Welcome back to “Read Through the Bible.”
We started our journey through the Bible in March, and I’ve watched more and more people decide to travel through God’s Word with us. How exciting! We’re approaching the half-way point in our trip through the Bible; but, up to this point, we’ve devoted every Thursday to reading a part of the book of Job.
What have you been thinking about as you’ve walked through the book of Job?
The Bible tells us that Job was “blameless and upright” (Job 1:1); and yet, for some weird reason, God allowed Satan to push Job to the wall to see if he (Satan) could push Job hard enough to make him curse God to His face (Job 1:11). We’ve read stories about how Job’s three friends (Eliphaz, Bildad, and Zophar) tried to “comfort” Job – but often in unhelpful ways. Eliphaz begins by pointing-out that the innocent always prosper; and that, since Job isn’t prospering, he must have done something wrong. Bildad then steps up to the plate and tells Job “if you seek God earnestly and plead with the Almighty, and if you are pure and upright…He will rouse Himself and restore your prosperous state.” (Job 8-5-6) And, then, Zophar steps forward and clearly tells Job that he’s lucky that he didn’t receive even worse: “Know then that God exacts of you less than your guilt deserves.” (Job 11:6) And the rest of the book of Job is devoted to working through these three different and widely divergent understandings of human suffering.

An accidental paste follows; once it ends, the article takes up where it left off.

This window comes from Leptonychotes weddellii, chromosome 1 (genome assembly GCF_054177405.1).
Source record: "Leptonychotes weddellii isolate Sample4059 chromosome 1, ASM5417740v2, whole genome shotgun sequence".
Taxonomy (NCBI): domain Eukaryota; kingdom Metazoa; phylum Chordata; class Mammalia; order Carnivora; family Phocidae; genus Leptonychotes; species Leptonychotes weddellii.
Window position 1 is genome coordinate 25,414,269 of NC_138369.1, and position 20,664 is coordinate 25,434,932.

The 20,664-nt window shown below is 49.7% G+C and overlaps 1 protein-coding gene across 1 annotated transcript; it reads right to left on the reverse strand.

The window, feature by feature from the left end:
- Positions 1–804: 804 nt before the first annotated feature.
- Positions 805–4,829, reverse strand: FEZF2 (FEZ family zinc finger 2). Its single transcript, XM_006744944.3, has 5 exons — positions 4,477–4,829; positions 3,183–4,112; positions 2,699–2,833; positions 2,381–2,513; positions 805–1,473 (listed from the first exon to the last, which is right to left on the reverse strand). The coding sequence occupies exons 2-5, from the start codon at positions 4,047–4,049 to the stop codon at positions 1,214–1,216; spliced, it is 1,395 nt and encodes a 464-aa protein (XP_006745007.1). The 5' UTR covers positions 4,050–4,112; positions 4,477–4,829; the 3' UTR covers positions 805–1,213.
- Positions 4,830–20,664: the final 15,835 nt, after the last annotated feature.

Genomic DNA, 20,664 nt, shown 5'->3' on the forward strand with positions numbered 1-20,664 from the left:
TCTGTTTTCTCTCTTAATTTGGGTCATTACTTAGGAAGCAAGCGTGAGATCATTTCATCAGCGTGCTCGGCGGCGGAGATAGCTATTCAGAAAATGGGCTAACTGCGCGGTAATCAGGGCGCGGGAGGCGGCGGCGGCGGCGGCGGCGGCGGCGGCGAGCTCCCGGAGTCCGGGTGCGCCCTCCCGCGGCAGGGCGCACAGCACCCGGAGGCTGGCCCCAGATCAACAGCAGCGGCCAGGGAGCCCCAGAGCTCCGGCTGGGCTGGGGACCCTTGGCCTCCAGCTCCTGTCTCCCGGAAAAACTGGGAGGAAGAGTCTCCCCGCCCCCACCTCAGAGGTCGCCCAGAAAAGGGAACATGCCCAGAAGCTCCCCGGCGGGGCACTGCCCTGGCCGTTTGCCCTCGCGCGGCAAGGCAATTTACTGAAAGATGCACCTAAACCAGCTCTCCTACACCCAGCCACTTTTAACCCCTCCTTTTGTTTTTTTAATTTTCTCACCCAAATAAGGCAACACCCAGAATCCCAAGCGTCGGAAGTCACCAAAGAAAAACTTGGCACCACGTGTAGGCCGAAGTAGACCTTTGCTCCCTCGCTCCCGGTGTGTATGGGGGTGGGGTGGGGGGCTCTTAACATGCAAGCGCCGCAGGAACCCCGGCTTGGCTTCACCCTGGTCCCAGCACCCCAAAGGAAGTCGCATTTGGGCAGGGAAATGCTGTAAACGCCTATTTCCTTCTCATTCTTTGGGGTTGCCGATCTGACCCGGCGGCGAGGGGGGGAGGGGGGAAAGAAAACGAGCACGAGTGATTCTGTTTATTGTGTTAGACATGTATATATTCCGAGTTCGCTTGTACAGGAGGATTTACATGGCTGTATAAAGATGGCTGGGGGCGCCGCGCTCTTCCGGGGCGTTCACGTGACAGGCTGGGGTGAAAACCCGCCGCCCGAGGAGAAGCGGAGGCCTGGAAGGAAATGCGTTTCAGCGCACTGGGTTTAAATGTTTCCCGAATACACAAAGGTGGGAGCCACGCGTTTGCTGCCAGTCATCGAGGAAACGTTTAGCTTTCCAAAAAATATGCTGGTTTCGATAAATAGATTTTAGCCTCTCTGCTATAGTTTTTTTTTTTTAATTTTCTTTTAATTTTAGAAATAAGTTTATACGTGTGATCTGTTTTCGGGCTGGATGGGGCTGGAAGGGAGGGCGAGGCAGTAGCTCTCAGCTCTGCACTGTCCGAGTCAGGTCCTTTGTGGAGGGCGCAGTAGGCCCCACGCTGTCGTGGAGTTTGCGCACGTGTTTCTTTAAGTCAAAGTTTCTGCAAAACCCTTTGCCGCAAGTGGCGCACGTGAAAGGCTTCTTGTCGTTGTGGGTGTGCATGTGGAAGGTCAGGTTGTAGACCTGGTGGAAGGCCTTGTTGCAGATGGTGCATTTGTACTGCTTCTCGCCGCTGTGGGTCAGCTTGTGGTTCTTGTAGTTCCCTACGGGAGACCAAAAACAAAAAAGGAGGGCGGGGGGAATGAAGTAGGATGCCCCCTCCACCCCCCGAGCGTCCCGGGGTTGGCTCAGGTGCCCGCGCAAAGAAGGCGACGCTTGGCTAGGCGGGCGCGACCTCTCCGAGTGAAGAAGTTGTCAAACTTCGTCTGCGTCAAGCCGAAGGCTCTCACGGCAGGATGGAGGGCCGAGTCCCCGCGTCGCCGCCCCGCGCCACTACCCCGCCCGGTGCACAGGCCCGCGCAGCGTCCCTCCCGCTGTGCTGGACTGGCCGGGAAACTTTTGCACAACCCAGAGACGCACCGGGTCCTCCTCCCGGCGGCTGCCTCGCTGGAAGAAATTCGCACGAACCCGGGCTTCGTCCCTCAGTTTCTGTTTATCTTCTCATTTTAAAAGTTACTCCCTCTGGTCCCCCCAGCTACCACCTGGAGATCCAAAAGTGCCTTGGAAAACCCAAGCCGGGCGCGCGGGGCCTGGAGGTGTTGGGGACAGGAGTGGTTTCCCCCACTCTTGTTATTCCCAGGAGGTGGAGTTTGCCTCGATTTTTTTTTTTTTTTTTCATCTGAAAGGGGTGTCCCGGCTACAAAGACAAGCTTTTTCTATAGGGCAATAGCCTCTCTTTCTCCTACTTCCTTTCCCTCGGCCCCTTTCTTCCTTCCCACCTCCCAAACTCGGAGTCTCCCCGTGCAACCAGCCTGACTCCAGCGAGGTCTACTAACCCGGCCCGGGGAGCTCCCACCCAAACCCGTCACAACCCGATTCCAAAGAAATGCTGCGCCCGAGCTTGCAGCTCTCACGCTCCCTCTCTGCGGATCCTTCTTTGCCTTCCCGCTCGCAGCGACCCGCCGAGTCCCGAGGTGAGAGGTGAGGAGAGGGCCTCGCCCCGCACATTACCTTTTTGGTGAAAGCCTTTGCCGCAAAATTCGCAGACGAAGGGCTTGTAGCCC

What do you think about when you’re facing times of adversity? Do you believe that you are facing a tough time in life because of something you’ve done wrong? We can, indeed, suffer for doing wrong – but, many times, we place an increased weight upon our backs when we blame ourselves for what’s going wrong. Do you believe that, if you simply try to live your life in the right way and plead with God, God will be roused and decide to pour rich prosperity into your life? Or, maybe, you’re a pessimist who believes that life could always be worse? What does that say about the God you worship?
This week, I’d like to encourage you to think about adversity and about how you face times of struggle as a person of faith. Where is God when you’ve traveling through a tough time? What promises of God are most important to you when life isn’t what you think it should be? How can the fact that God restored Job’s fortunes encourage you as you’re moving through a tough time – knowing that better days are ahead?
Here are next week’s readings:
Sunday: 2 Corinthians 11-13 – Monday: Exodus 29-32 – Tuesday: 2 Samuel 20-24 – Wednesday: Psalms 60-62 – Thursday: Job 41-42 – Friday: Jeremiah 42-46 – Saturday: Luke 5-6